Although Moses wasn’t a pastor, he was a spiritual leader, and when his leadership was challenged publicly, he fell on his face in prayer (Numbers 16:4) … and then stood strong against his accusers.

Why did the humblest man on the face of the earth (12:3) resist rather than wilt?

*Because God had called him to lead His people.

*Because Moses was God’s spokesman to Israel.

*Because God had never commanded Moses to quit.

*Because Moses knew he hadn’t done anything wrong (16:15).

I wish more pastors would stand strong against false accusations.

I once met with a prominent pastor who told me a similar story.  During a pivotal time in his church’s history, four staff members began making accusations against their boss.

The pastor was devastated by their charges, even though they weren’t true.

The pastor knew that if he resigned because of their claims, they would end up in charge of the church by default … and that would be disastrous for everyone involved.

So the pastor called a public meeting of the congregation … and when he did, 3 of the 4 staff members instantly resigned, fearing that their mutiny would be exposed.

At the meeting, the pastor calmly but passionately answered the charges the staff had made against him.

The pastor stayed … the rebellious staff members all left … and that church became a congregation of great impact.

That’s how Moses handled this situation as well.

Finally, God aligns Himself with the leader He called.

Was Moses imperfect?  Yes.

Had he made mistakes as a leader?  Undoubtedly.

Did Korah and his 3 buddies and the 250 community leaders make any valid points about Moses?  Possibly.

But in spite of all this, the Lord sided with Moses 100%.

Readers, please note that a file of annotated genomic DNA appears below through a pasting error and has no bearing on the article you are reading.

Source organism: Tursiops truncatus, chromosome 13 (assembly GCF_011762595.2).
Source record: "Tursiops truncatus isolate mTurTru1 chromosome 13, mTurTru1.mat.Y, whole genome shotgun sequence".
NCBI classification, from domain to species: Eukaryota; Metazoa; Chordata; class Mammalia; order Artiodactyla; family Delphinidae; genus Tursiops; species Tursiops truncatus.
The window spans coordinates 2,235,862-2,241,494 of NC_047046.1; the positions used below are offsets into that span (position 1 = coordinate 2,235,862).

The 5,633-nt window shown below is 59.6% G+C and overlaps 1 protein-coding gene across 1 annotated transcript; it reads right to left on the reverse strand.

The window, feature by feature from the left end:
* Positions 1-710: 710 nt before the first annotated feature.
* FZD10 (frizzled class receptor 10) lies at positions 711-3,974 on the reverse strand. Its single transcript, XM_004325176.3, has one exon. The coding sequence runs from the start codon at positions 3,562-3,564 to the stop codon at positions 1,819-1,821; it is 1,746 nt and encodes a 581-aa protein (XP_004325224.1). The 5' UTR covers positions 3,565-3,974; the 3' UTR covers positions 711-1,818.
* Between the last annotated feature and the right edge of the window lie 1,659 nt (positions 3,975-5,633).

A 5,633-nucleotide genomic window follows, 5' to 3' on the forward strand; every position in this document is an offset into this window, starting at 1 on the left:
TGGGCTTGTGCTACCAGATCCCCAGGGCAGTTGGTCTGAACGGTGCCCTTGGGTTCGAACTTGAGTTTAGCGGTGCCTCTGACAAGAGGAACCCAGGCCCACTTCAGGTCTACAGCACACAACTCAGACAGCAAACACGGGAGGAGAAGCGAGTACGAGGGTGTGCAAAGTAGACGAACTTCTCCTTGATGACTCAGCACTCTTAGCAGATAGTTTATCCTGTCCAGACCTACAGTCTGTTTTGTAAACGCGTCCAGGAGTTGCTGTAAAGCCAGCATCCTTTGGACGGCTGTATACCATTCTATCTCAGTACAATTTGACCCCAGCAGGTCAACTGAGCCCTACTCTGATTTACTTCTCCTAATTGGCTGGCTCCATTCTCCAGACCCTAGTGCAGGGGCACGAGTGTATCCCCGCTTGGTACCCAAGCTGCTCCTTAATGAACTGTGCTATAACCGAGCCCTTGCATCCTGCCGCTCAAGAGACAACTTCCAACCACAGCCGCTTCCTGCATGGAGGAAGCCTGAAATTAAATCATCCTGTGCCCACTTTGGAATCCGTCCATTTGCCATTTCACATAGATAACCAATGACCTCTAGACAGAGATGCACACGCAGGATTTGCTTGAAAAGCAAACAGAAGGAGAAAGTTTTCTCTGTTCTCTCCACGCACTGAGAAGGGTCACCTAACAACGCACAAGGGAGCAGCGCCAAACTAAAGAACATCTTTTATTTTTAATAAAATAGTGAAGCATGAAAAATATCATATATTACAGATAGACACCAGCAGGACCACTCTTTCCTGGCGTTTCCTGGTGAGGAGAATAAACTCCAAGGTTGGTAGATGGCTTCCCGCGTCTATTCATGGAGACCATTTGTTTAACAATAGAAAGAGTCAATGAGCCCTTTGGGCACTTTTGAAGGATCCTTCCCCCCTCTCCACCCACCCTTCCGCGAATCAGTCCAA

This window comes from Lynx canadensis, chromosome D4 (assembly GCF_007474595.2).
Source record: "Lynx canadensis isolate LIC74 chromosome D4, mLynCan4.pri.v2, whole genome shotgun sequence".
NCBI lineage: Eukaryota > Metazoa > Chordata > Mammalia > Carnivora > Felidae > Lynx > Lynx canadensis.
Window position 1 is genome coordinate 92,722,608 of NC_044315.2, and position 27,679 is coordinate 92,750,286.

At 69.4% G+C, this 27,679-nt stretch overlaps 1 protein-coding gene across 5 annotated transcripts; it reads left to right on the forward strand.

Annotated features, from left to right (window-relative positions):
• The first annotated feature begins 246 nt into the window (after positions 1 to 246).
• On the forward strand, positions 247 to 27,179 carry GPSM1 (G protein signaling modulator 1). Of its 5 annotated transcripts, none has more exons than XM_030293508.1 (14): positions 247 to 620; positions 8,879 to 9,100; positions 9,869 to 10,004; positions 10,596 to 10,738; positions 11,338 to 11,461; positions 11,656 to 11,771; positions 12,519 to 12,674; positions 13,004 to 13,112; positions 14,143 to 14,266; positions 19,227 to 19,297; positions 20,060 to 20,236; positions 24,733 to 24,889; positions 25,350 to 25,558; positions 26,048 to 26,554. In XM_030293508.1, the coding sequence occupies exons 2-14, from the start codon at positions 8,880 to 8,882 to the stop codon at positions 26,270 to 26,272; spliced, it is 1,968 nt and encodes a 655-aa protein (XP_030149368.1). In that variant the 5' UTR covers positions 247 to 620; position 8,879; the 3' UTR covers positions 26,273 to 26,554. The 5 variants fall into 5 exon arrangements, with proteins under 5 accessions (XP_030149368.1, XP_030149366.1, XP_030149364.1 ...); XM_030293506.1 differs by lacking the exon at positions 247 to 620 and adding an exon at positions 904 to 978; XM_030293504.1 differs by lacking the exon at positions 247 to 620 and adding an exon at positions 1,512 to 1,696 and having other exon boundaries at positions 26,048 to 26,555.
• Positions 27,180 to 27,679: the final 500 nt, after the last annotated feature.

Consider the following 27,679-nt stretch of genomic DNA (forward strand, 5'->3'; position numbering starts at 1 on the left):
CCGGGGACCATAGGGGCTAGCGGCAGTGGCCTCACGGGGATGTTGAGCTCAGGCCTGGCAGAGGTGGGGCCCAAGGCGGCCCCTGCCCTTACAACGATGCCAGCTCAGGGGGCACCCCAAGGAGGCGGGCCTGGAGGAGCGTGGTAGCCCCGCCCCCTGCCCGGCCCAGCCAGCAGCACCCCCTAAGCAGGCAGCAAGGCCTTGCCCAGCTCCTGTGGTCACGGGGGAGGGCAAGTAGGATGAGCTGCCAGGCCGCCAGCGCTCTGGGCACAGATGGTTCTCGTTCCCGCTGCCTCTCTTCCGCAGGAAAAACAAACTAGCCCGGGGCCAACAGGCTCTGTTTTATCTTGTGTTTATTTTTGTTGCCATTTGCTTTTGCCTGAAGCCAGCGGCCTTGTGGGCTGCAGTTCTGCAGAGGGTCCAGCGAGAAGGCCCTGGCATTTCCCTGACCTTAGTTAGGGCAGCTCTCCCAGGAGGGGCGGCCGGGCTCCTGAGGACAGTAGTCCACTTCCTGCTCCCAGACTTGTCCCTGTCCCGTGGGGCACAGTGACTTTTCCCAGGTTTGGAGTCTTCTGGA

Moses indicted the rebels “because of all their sins” (16:26) while the Lord mentioned “the men who sinned at the cost of their lives” (16:38).

The Lord never said, “Moses, they’re right … you can be overbearing at times … and a bit too sensitive … and you lose your temper too often.  I’m replacing you with Joshua.”

No, the Lord backed Moses to the hilt.  In fact, He told Moses to get out of the way so He could “put an end to them [the rebels] at once”  (16:20-21).

God couldn’t have made His feelings any clearer when He opened up the earth and sent all the rebels to Sheol … and then sent fire that consumed the 250 community leaders.

True to form, the following day, the whole community in Israel blamed Moses and Aaron for killing the 254+ rebels when God was responsible … even though Moses interceded for their salvation (16:22).

And when Israel “gathered in opposition” to the two leaders, the Lord threatened to wipe them out a second time … only to have Moses plead for their salvation again … even though a plague took out 14,700 people “in addition to those who had died because of Korah” (16:42-49).

In my last article, I mentioned that I recently had a conversation with a man who had been a pastor for 50 years.  In his first church, there was a woman who had run out the previous 3 pastors.

When she tried the same approach with the new pastor, he ran her out instead.

When he told me that, I shook his hand and commended him for his courage.

That pastor knew that God had called him to that church, and that nobody was going to run him out prematurely.

That pastor stayed 23 years and enjoyed a glorious ministry … all because he had the guts to fight back against unreasonable opposition.

Last weekend, I led a seminar at a Christian leadership convention titled, “Dealing with Church Antagonists.”

When I was done, one veteran pastor told me, “I wish I’d heard that 30 years ago.”  Others echoed similar thoughts.

But I’ll never forget one tiny, quiet woman who wouldn’t let go of my hand and repeatedly told me, “Thank you.  Thank you.”

My basic message?  Spiritual leaders – especially pastors – have a biblical right to fight back against congregational antagonists.

Yes, I know such battles can be bloody.  I have the wounds to prove it.